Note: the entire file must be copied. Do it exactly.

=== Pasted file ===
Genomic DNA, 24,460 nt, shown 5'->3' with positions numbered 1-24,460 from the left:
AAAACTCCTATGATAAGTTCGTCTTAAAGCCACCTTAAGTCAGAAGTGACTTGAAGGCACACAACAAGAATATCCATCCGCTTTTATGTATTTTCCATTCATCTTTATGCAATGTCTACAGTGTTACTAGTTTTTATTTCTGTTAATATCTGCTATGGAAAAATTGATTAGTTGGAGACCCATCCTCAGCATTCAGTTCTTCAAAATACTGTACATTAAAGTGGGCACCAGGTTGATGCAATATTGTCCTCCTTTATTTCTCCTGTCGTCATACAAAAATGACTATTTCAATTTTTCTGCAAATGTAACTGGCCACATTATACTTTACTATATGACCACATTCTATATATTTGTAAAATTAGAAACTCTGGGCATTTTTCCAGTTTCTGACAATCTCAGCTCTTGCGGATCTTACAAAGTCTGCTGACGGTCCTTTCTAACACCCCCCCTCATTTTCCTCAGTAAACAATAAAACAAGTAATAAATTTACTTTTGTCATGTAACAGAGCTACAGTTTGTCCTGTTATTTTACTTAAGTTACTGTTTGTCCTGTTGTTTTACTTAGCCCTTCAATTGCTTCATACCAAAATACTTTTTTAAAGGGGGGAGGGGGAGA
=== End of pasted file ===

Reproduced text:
Genomic DNA, 24,460 nt, shown 5'->3' with positions numbered 1-24,460 from the left:
AAAACTCCTATGATAAGTTCGTCTTAAAGCCACCTTAAGTCAGAAGTGACTTGAAGGCACACAACAAGAATATCCATCCGCTTTTATGTATTTTCCATTCATCTTTATGCAATGTCTACAGTGTTACTAGTTTTTATTTCTGTTAATATCTGCTATGGAAAAATTGATTAGTTGGAGACCCATCCTCAGCATTCAGTTCTTCAAAATACTGTACATTAAAGTGGGCACCAGGTTGATGCAATATTGTCCTCCTTTATTTCTCCTGTCGTCATACAAAAATGACTATTTCAATTTTTCTGCAAATGTAACTGGCCACATTATACTTTACTATATGACCACATTCTATATATTTGTAAAATTAGAAACTCTGGGCATTTTTCCAGTTTCTGACAATCTCAGCTCTTGCGGATCTTACAAAGTCTGCTGACGGTCCTTTCTAACACCCCCCCTCATTTTCCTCAGTAAACAATAAAACAAGTAATAAATTTACTTTTGTCATGTAACAGAGCTACAGTTTGTCCTGTTATTTTACTTAAGTTACTGTTTGTCCTGTTGTTTTACTTAGCCCTTCAATTGCTTCATACCAAAATACTTTTTTAAAGGGGGGAGGGGGAGA